Green growth and government spending

Guy Lipman
3 min readMay 13, 2019

In the past year, I’ve had an increasing number of friends ask me questions about some of the controversies of economics. I’m pleased, because it is far too important a subject to be left to economists.

For the benefit of friends who might be interested, here are my thoughts on two big debates that are occurring at the moment. I’m sure plenty of people will tell me that what I’m saying is obvious, but I see these points contradicted often enough that I believe they’re worth stating.

Green Growth?

I hear some people, particularly on the left, arguing that we have to end our obsession with growth in order to save the planet. To what extent is that true?

I definitely agree that we are currently using up an unsustainable quantity of natural resources. If we keep our resource mix as it is now, and grow it, we’ll have a big problem on our hands. So in that sense, yes, continued growth, all else being the same, is a problem.

But growth, as it is properly measured, means growth in value, which doesn’t have to require growth in resources. If people value cleaner neighbourhoods, longer lasting clothes and consumer goods, more sustainable and tastier food, and better entertainment, that is still growth. We need to ensure any growth we are getting is making our lives more sustainable.

That isn’t to say that we should always want more value. If the value we produce is less than what we give up to get that value, it doesn’t make sense to chase after it. For example, there’s a movement going on to work towards a 4-day week. If this were to improve people’s lives, I’d think it was a good thing, even if it reduced growth.

So, I want to see a sustainable improvement in wellbeing, and believe that growth is a way to get there, we just need to make sure that it is the right kind of growth.

Modern Monetary Theory

The second debate in economics is labelled Modern Monetary Theory. I see this as MMTers arguing that governments can spend money they don’t have, and that the conservatives were wrong. However, I’m not aware of any conservatives that actually believe that the government can’t spend money they don’t have, just that it will inevitably/likely/all things being equal lead to increased inflation.

One resolution to this debate is for the MMTers to agree that increasing spending leads to inflation, and that they don’t care. Perhaps some conservative economists care about inflation more than they should, but I do believe we should care about inflation, especially if it is long-term and out of control.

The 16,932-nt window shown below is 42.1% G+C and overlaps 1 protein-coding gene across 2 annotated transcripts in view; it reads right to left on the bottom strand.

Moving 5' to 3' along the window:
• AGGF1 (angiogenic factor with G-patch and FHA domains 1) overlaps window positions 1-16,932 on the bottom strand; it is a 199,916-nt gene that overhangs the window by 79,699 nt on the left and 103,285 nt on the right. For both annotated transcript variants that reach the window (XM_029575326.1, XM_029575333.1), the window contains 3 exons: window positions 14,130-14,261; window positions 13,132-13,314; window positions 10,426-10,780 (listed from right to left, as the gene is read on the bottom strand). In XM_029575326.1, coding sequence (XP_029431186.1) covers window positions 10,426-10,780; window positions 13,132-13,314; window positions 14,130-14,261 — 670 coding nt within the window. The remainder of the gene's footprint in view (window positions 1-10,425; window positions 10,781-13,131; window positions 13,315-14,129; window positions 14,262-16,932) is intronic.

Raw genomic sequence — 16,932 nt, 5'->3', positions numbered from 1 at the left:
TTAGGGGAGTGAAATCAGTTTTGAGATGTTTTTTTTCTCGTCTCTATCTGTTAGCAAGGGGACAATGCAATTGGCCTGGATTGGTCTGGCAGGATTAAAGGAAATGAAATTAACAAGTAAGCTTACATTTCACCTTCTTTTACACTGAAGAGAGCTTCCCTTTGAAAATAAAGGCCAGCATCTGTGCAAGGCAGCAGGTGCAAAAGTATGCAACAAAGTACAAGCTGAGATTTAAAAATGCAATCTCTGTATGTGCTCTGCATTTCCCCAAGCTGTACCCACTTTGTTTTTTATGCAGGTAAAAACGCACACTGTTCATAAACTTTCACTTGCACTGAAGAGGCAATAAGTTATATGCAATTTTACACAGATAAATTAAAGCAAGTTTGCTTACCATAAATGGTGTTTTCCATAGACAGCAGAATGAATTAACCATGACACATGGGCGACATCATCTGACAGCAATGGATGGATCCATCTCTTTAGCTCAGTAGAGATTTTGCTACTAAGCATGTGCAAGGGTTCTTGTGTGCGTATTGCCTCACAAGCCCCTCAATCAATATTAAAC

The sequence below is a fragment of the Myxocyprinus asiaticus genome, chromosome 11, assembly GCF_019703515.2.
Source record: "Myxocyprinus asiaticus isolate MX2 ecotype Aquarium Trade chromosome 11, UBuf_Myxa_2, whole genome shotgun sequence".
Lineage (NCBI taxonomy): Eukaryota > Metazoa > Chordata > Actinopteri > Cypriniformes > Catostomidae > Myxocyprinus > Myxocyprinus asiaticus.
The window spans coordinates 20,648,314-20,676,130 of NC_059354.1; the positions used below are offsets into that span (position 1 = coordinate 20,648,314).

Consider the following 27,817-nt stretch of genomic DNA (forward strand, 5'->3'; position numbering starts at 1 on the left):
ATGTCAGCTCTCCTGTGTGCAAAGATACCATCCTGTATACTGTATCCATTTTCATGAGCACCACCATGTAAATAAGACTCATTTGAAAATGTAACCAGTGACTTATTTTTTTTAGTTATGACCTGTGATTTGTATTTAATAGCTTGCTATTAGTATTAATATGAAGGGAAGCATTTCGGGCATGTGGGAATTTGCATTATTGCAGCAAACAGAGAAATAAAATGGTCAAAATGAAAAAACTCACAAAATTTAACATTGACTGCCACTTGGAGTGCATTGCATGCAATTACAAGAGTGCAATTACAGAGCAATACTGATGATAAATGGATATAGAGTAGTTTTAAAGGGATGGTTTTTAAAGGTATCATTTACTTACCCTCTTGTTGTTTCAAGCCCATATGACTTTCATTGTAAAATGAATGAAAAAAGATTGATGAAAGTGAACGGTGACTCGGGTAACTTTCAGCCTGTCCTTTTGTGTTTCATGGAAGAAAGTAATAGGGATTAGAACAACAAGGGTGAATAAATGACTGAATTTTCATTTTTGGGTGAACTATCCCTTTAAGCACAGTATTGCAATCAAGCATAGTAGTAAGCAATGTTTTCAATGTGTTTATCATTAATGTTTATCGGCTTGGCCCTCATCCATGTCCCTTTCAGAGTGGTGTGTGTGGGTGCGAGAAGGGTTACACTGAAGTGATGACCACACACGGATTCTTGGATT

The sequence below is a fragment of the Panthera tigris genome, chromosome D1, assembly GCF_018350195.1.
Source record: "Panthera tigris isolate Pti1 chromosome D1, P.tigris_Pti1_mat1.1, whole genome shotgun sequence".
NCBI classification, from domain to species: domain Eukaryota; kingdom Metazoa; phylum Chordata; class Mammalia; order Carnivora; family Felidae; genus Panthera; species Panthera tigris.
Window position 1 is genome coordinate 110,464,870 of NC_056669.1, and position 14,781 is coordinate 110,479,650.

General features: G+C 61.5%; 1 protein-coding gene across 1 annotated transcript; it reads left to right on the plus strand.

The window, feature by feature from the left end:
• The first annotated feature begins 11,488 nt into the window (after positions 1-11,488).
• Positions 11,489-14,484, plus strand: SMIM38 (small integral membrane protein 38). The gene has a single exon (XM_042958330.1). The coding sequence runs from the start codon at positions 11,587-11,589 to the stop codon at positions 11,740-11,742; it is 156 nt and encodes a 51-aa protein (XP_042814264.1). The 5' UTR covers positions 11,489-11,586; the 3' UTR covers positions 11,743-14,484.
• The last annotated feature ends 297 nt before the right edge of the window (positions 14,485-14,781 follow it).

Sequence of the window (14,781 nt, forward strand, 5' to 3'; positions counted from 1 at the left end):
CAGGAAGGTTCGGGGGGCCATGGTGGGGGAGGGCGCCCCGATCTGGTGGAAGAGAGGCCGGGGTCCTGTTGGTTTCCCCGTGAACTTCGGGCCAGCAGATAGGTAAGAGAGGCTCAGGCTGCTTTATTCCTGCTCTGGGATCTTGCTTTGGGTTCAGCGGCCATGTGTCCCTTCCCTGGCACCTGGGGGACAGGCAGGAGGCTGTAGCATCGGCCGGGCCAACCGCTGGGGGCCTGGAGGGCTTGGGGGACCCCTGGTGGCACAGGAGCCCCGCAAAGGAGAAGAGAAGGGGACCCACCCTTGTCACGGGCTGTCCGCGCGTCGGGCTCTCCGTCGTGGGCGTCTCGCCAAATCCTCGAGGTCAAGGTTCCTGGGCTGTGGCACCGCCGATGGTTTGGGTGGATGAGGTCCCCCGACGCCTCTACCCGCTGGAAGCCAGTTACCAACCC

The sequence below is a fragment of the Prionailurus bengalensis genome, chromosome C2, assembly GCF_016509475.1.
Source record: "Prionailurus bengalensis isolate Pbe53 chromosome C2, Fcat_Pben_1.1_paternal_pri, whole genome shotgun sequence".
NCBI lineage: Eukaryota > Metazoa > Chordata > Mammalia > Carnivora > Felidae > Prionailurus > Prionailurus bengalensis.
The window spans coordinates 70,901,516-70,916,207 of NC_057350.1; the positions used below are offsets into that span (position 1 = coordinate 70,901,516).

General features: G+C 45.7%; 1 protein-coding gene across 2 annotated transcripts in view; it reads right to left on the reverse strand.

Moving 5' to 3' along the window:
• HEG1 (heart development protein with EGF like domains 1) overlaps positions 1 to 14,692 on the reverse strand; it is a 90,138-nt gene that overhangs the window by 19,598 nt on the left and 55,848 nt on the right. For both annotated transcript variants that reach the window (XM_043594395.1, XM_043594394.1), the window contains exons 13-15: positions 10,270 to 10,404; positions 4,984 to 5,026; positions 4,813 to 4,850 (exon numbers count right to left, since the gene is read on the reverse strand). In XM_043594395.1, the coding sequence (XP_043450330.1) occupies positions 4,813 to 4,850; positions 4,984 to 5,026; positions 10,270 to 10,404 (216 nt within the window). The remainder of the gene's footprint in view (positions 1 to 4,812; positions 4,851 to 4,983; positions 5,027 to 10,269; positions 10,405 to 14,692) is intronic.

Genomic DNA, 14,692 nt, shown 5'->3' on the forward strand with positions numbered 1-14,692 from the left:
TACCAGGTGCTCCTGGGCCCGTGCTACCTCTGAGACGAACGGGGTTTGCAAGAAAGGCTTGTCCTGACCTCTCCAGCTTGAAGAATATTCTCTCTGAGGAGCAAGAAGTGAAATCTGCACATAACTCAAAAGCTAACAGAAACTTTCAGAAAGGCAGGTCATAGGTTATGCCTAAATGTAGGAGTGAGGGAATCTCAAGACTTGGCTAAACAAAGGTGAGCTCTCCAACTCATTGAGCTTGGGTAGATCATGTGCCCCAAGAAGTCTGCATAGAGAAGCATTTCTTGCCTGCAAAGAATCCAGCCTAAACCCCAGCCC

The more interesting resolution to the debate is whether there are circumstances where increased government spending doesn’t lead to significant inflation. And I definitely believe there are many cases where that is the case —these are things we call good investments — cases where spending more money now earns us future money (or reduces future costs).

I’ve never met a conservative economist who genuinely thought that good investments by the government were technically impossible. A more charitable interpretation of what they are saying is that they are merely unlikely, perhaps as a result of the political process.

A less charitable interpretation is that the gains from government investment will benefit other people more than them. I obviously would never draw this conclusion, but I do believe that distributional effects matter. For example, printing money to fund a universal basic income does, will, all things being equal, lower the value of the currency, therefore redistributing value from the wealthier to the less wealthy. Perhaps redistribution could increase the overall value in such a way that the wealthy ended up even wealthier, in value terms, than before (for example, by increasing access to good art, or by reducing the cost of policing). But we need to understand that people will tend to assume that won’t be the case.

So, I believe the way to resolve this debate is to talk about the specific investments, and build consensus around which ones are worthwhile. We need to acknowledge the part that redistribution plays in our spending plans, and get a better understanding of how redistribution can best increase the overall value. To my mind, this discussion will be far more worthwhile than going back and forth on whether governments can or can’t spend money.



Guy Lipman

Fascinated by what makes societies and markets work, especially in sustainable energy. Views not necessarily reflect those of my employer.